This Master’s Thesis studies the main barriers in exporting forest products from Finland to Russia. The barriers are studied on three levels: the home market in Finland, the host market in Russia, and the internal resources and organization of the firms. In addition, the perceptions of industry producers on Russia’s WTO membership are examined. The focus of the study is on the mechanical forest industry circumstances and on the perceptions of small and medium-size producers that are currently not exporting to Russia. The home and host markets are examined through analyses of previous findings with emphasis on the most influential aspects. In addition, a survey is conducted to study the perceptions of producers. The sample consists of 28 small and medium-size producers within the mechanical forest industry in Finland. The survey was conducted between January and February 2013. The main barriers on the home market were in connection to economic circumstances. The production costs and the challenging competitive circumstances in particular were highlighted. In the host market, challenges were more complex and emerged from a web of factors. Nevertheless, emphasis was given to bureaucracy, corruption, and legal aspects. The surveyed industry producers stressed barriers emerging from the host market. Smaller firms were particularly concerned with cultural and language aspects. The WTO membership was perceived to have only a neutral effect in terms of instigating export activities. The results of this study thus indicate that potential exporters in Finland face a number of export barriers, and Russia’s WTO membership alone does not result in greater inclination towards exporting.
  • Poljatschenko, Victoria (Helsingin yliopisto, 2019)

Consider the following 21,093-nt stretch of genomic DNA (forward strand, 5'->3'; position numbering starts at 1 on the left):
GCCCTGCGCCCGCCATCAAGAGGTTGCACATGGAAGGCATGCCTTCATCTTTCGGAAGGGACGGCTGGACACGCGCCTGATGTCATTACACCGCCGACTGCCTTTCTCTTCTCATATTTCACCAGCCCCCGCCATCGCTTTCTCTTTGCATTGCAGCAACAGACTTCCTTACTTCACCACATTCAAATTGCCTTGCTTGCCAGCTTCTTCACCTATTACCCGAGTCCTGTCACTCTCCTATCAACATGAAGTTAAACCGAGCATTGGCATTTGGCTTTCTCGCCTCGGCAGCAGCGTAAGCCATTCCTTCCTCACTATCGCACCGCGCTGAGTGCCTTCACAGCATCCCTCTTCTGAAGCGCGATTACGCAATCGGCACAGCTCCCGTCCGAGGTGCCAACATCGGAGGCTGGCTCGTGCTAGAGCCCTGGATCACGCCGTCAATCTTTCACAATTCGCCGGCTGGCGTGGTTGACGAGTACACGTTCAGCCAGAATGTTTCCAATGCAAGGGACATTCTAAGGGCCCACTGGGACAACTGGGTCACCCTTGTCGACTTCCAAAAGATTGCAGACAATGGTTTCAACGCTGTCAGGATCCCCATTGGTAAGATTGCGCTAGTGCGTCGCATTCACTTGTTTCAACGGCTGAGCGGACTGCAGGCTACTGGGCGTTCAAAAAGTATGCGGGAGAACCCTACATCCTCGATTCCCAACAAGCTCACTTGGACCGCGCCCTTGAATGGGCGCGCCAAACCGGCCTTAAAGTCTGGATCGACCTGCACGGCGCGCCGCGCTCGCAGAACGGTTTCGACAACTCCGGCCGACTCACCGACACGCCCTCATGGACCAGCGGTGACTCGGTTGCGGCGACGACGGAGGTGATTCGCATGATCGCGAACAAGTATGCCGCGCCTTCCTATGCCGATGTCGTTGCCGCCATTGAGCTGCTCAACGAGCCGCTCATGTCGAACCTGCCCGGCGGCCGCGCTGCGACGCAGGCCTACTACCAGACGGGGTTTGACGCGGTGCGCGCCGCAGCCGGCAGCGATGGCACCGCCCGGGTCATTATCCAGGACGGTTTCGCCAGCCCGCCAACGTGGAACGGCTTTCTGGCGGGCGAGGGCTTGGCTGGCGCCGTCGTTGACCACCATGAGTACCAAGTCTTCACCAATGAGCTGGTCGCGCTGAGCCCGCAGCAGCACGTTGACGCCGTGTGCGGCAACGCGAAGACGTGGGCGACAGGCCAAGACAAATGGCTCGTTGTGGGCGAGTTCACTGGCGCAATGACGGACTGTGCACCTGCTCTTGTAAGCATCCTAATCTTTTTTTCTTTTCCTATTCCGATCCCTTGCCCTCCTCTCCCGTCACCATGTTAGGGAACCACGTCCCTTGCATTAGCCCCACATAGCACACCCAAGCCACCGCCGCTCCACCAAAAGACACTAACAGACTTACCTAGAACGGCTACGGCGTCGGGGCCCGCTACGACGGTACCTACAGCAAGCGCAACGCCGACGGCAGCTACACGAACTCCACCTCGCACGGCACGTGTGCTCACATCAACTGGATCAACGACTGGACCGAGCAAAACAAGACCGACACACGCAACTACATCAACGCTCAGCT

Finland has committed under Paris Agreement to limit global temperature rise to well below 2 ̊C compared to pre-industrial levels, and to reach carbon neutrality by 2035. Finnish forests have a key role in reaching these targets. Firstly, forests contribute to climate change mitigation by sequestrating carbon dioxide (CO2) from the atmosphere through photosynthesis. Secondly, forest is a valuable resource pool of renewable low carbon material that has several advantageous attributes. Long-lived harvested wood products (HWP) function as external carbon pools supporting continuous growth of biomass in the forest, and substitute for fossil-intensive material. Processing of wood material result in substantially smaller life-cycle emissions compared to its energy intensive substitutes concrete, aluminium and steel. The substitution potential of wood use is particularly significant in construction sector that caused one third of both national and global GHG emissions in 2018. In this study the substitution effect of Finnish wood products by dominant tree species was assessed by combining information on current consumption with substitution factors (SF) for structural construction, non-structural construction and energy usage from previous studies. The aim was to identify those factors that influence the substitution potential most extensively and estimate the overall climate effect of mechanical forest industry in the light of current production levels and consumption trends. Current production volumes of mechanical forest industry are averages from LUKE statistical service from 2015-2018. Proprietary information on wood use in Finland was obtained from Forecon report on use of sawn wood and wood-based panels. Contrary to previous ones, this study provides substitution factors by tree species, which has been an unidentified area of research to date. The results show that with current consumption trends, the substitution effect for pine, spruce and birch were 1.37, 1.27 and 1.04 tC / tC, respectively. This implies that every ton of carbon used in wood product result to an emission reduction of 1.04-1.37 (3.8–5 t CO2) carbon tons. Sensitivity analyses showed that the SFs for coniferous trees were highly sensitive for changes in the use of general sawn wood, which represents the largest singular product group. The substitution effect of birch was determined by its use in short-lived products. The overall substitution effect of current consumption of sawn wood and wood-based panels equals to 3.3 Mt C (12,1 MtCO2). The results imply that the external carbon stock in produced wood products (2.5 Mt C, or 9.2 MtCO2) and its substitution effect (3.2 Mt or 12.1 MtCO2) could increasingly offset the reduction in forest carbon stock (6 Mt C or 22 MtCO2) due to raw-material acquisition, if forests are managed sustainably and wood is used primary for production of long-lasting wood products.